The installed sensors record vibrations and temperature data which is used to determine the relevant Key Performance Indicators (KPIs). They connect with one another automatically to form a mesh network. The data is transferred to Schaeffler’s IoT hub via the gateway.  Continuous, automatic analyses are carried out in the Schaeffler IoT hub and recommendations for decisions and actions based on Schaeffler's experience and algorithms are sent to the user’s mobile phone or to the plant control room. The combination makes all the difference

OPTIME differs from other monitoring solutions through the following combination of characteristics:

1. Minimum installation outlay: The OPTIME sensor is installed on machine housings using a simple screw connection. Electrical cabling is not required because the sensors are battery-operated. A battery life of five years can be achieved with the help of optimised transfer of data. The one-off activation and identification of the sensors is carried out using NFC (Near Field Communication) on a mobile phone via the OPTIME app.

2. Self-configuration, parameterisation and initial operation in 2-5 minutes: The installation and initial operation of an OPTIME sensor usually takes just a few minutes. After the sensor has been activated and clearly identified, the user can assign a name to the measurement point and attach the sensor to the unit. The subsequent parameterisation only requires a minimum amount of information. This includes the selection of the machine type, e.g. compressor, electric motor, fan, gearbox, the option of the ISO class, and information on whether it is a drive with a (constant) nominal speed or a variable speed. In this way, several hundred measurement points can be installed and put into operation in a single day.

3. Autonomous connectivity: In order to ensure that transfer of data from hundreds of OPTIME sensors to Schaeffler’s IoT hub operates smoothly, OPTIME works with the latest network technology. The sensors connect with one another automatically to form a wireless mesh network. If a sensor fails or the battery is exhausted, the transfer of data is autonomously redirected to other intact sensors.

4. Automated analysis: Vibration analysis is fully automated in OPTIME. It does not require complex configuration. Alarm thresholds do not have to be manually defined by an expert and the system is ready for immediate use. The operator or maintenance manager can view the machine status for all the monitored machines in the three levels: suspect, warning, and severe. As the period of operation increases, OPTIME becomes more familiar with the specific characteristics of the relevant machine – completely automatically. The detectable damage includes rolling bearing damage, imbalance, misalignment, cavitation in pumps, gearbox damage, and lubrication problems.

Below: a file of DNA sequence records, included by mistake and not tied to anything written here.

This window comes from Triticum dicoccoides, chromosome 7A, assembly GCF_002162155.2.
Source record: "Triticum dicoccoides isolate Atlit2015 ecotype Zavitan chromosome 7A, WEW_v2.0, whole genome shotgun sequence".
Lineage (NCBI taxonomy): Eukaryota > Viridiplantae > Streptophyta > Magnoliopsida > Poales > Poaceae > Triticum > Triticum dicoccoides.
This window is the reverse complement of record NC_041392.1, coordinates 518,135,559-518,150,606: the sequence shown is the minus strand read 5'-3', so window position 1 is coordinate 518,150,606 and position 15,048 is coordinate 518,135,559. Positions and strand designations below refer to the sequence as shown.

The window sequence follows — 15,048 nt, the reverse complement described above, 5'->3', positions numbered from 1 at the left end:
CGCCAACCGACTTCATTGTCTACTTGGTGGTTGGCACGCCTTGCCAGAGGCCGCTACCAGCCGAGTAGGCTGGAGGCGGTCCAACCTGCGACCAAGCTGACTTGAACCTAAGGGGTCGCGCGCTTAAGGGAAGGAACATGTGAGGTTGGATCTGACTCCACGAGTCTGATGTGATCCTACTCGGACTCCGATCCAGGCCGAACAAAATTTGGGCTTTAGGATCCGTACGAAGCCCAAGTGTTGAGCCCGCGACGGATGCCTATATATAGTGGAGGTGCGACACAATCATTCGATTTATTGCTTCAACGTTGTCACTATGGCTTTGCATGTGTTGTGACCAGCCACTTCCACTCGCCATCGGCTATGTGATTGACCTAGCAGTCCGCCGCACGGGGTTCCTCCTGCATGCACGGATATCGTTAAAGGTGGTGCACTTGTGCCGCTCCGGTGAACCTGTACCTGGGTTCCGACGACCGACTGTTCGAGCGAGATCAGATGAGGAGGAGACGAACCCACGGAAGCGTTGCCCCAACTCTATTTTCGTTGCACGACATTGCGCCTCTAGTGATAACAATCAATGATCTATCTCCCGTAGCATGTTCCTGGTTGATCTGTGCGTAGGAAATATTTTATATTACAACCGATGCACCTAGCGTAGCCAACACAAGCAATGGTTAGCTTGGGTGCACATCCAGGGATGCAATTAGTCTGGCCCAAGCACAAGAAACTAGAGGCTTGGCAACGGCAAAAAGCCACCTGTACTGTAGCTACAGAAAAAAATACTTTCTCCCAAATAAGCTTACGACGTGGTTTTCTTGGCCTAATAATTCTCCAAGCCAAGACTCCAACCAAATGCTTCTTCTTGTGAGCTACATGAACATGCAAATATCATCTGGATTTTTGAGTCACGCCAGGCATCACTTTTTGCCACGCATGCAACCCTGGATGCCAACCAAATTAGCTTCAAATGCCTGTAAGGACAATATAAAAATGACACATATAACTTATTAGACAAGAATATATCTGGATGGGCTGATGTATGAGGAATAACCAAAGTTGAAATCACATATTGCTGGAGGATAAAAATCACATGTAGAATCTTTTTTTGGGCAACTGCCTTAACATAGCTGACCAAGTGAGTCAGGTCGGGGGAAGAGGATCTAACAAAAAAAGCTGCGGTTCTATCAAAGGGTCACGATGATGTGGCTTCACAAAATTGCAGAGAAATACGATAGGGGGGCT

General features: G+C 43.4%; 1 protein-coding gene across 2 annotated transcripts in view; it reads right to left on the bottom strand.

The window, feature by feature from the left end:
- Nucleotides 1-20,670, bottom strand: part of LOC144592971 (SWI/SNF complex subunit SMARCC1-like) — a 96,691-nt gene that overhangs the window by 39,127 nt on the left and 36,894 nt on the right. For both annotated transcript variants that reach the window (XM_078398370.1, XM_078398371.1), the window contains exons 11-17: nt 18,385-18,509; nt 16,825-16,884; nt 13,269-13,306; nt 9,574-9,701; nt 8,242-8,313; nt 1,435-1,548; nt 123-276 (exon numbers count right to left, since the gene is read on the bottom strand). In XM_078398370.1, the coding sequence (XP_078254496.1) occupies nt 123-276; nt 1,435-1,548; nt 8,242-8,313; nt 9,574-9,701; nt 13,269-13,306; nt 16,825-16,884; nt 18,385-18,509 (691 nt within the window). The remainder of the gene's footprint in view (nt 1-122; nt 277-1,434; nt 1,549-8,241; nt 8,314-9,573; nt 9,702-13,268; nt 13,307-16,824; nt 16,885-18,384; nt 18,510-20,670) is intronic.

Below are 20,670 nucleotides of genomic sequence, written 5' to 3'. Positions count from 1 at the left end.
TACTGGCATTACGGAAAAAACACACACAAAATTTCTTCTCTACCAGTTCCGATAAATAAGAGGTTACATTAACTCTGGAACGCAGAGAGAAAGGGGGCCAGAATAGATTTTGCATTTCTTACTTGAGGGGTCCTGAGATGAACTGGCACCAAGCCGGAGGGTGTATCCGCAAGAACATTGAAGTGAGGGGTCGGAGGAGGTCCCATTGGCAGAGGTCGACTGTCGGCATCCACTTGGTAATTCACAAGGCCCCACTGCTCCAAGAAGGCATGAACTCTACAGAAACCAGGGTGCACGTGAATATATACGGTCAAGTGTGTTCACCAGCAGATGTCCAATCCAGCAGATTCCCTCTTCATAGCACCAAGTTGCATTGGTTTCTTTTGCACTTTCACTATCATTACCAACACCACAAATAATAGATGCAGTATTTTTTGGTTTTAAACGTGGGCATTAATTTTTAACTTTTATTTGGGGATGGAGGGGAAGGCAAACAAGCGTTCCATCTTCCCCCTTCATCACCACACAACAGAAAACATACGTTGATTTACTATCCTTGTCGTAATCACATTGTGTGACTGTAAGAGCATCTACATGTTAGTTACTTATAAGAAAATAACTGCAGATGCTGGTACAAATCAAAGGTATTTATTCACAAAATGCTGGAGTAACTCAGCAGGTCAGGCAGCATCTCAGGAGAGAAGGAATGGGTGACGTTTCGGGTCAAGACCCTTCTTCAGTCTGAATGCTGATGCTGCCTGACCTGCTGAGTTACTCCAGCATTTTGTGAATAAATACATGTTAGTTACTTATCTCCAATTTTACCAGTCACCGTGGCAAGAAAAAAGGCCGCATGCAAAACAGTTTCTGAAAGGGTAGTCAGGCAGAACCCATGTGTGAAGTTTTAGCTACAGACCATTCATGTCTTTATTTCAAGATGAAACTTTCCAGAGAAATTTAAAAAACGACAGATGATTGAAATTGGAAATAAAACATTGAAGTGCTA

5. Aggregated view of results: OPTIME initially displays an aggregated view of the analysis results in order to provide an overview. Even when there are hundreds of measurement points. Below this are several levels of detail down to an individual machine. The status information levels – suspect, warning, and severe – in the app show how the machines are functioning at a glance. Further on, the user can find information on which units urgently need to be inspected or on which machines irregularities are starting to occur. This also shows what kind of damage and irregularities are involved. The information makes it easy for maintenance managers to take measures to avert any possible downtime. 

6. Only a few pence per sensor per day: Automated data analysis enables CM costs to be kept particularly low. The costs for the overall solution are divided into the costs for the hardware and a regular fee for the digital service. This simple billing model is calculated in advance and protects maintenance managers from any unpleasant financial surprises. The costs only amount to a few pence per day over the typical lifecycle of a sensor.

Register for white paper
Monitoring for the early detection of damage and defects does not necessarily make good economic sense for every machine or system. Schaeffler has written a white paper entitled ‘Is machine monitoring worthwhile?’ The paper serves as a guide and is intended to support end users in their decision making by providing them with tips, calculation examples, checklists and examples from practical experience. 

Schaeffler is also producing a white paper for OPTIME, to register for your copy of the white paper, visit: